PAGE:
May 16, 2011
In the current economic climate, it’s not unusual for people to take multiple part-time, contract, freelance or temporary jobs to earn an income while looking for their next big gig. But it’s not always recommended to include those short-term jobs on your resume.
It’s important to keep in mind that your resume is not a place to list every job you’ve ever held. Rather, it’s a way to showcase your most relevant work experience to prove you have the experience required for roles that you are interested. In fact, if you list a number of jobs held in a short period of time, this can send a red-flag to employers that you’re a serial job-hopper, and that you may not stick around at their company for long either.
Below are some of the best practices for including (or not including) short-term jobs:
Tell the truth – When you send in an application to a hiring company, it should be the complete truth. A simple background check would show inconsistencies, and you could easily lose your consideration for a great job.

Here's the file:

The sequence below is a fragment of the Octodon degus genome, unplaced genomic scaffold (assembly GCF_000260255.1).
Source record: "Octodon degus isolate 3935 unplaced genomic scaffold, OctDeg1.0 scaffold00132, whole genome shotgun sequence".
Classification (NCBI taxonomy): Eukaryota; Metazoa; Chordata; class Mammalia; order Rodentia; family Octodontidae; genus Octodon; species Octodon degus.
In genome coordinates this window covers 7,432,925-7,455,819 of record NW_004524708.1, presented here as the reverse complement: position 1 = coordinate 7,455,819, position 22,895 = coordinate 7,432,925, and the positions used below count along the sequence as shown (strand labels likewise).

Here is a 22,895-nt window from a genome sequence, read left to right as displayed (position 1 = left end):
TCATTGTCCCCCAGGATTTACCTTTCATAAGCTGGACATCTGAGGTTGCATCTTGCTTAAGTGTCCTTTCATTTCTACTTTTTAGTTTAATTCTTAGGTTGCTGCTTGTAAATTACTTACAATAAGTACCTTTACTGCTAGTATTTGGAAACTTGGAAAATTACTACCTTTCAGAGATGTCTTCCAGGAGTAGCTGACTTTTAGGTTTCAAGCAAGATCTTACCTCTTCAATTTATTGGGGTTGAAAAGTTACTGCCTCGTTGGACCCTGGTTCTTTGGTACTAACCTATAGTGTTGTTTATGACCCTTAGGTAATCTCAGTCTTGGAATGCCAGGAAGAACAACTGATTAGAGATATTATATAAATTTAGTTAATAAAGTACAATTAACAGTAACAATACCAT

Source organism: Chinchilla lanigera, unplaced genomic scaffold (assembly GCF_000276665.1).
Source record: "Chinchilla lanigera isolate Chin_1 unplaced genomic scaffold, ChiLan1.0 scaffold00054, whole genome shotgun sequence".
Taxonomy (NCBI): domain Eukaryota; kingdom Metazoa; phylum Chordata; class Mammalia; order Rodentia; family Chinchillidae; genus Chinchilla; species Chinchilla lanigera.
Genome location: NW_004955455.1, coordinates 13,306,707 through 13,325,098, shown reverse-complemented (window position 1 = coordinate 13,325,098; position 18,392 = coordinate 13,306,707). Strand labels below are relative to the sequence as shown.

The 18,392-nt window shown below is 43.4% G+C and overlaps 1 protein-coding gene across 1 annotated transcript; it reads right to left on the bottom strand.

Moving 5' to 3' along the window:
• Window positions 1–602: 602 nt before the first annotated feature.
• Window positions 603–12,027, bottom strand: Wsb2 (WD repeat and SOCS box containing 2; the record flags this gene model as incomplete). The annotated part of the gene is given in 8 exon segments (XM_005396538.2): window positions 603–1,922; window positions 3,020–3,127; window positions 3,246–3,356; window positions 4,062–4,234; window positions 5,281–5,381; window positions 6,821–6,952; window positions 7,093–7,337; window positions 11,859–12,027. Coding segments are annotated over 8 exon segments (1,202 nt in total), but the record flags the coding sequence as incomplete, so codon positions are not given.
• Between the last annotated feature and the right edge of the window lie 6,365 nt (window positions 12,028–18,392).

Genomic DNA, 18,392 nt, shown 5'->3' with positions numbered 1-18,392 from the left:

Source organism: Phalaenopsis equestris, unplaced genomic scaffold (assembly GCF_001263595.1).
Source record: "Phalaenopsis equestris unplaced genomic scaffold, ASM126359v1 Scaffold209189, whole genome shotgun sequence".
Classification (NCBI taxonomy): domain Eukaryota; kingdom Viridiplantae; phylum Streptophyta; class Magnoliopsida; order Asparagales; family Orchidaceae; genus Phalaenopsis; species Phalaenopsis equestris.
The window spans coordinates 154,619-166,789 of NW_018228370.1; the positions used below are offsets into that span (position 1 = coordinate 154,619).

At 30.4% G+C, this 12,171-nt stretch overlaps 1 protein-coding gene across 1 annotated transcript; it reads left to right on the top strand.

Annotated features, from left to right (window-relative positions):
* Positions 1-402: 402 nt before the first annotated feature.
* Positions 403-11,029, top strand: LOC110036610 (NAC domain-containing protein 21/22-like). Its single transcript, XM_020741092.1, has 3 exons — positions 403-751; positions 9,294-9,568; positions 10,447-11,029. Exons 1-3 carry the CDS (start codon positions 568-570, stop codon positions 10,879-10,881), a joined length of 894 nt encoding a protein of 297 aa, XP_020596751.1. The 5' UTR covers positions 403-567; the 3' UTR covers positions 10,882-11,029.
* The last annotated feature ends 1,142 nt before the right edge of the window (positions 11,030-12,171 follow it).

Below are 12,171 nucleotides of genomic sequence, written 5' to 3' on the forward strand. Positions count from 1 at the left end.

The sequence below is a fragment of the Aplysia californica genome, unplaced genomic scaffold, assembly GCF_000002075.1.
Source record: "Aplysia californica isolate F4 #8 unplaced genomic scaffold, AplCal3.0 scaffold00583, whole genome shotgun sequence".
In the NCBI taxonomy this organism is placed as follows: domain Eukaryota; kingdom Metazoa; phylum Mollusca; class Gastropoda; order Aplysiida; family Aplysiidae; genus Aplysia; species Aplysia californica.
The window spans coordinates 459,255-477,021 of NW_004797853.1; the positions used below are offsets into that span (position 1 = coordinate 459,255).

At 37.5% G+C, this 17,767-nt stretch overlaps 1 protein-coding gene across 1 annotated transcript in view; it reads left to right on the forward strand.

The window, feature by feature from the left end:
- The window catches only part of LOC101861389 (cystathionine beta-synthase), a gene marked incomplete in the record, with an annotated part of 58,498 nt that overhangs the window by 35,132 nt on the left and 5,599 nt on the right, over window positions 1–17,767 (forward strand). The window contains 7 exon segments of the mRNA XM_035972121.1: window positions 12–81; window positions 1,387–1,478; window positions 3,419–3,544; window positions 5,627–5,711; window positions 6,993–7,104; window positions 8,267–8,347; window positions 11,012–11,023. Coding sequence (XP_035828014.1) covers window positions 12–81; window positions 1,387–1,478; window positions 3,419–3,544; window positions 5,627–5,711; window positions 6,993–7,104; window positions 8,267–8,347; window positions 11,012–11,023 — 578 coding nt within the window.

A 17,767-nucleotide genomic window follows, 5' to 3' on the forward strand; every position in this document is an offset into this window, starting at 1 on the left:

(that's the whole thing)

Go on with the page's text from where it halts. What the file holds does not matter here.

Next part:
Include years only – A simple change from a month and year (March 2010) date format to year-only (2010) can be an easy way to make short-term jobs less noticeable. This is generally acceptable if you’ve held the position for six or more months.
Leave it off – If you held a position for less than six months, it’s not relevant to the positions that you’re applying for, or you didn’t stay at the job long enough to make any notable contributions, you can leave it off your resume.
Note contract and temp work – If short-term jobs were meant to only last a few months, such as contract work, temporary jobs, freelance work, or even seasonal jobs, you should definitely include them on your resume. Just make a note that it was a contract position (or whatever the case) right after the dates held.
Example: Retail Manager, April 2009 – September 2009 (6 month contract)
If you have multiple contract or freelance positions, it’s perfectly acceptable to list them all under a Contract Experience or Freelance Experience section.
Overall, it’s important to determine on a case-by-case basis whether including each short-term job will do more help or harm on your resume, depending on the job you’d like to land. Short-term jobs don’t have to be a red-flag to employers. Rather, they can enrich your background with the many skills you’ve picked up along the way.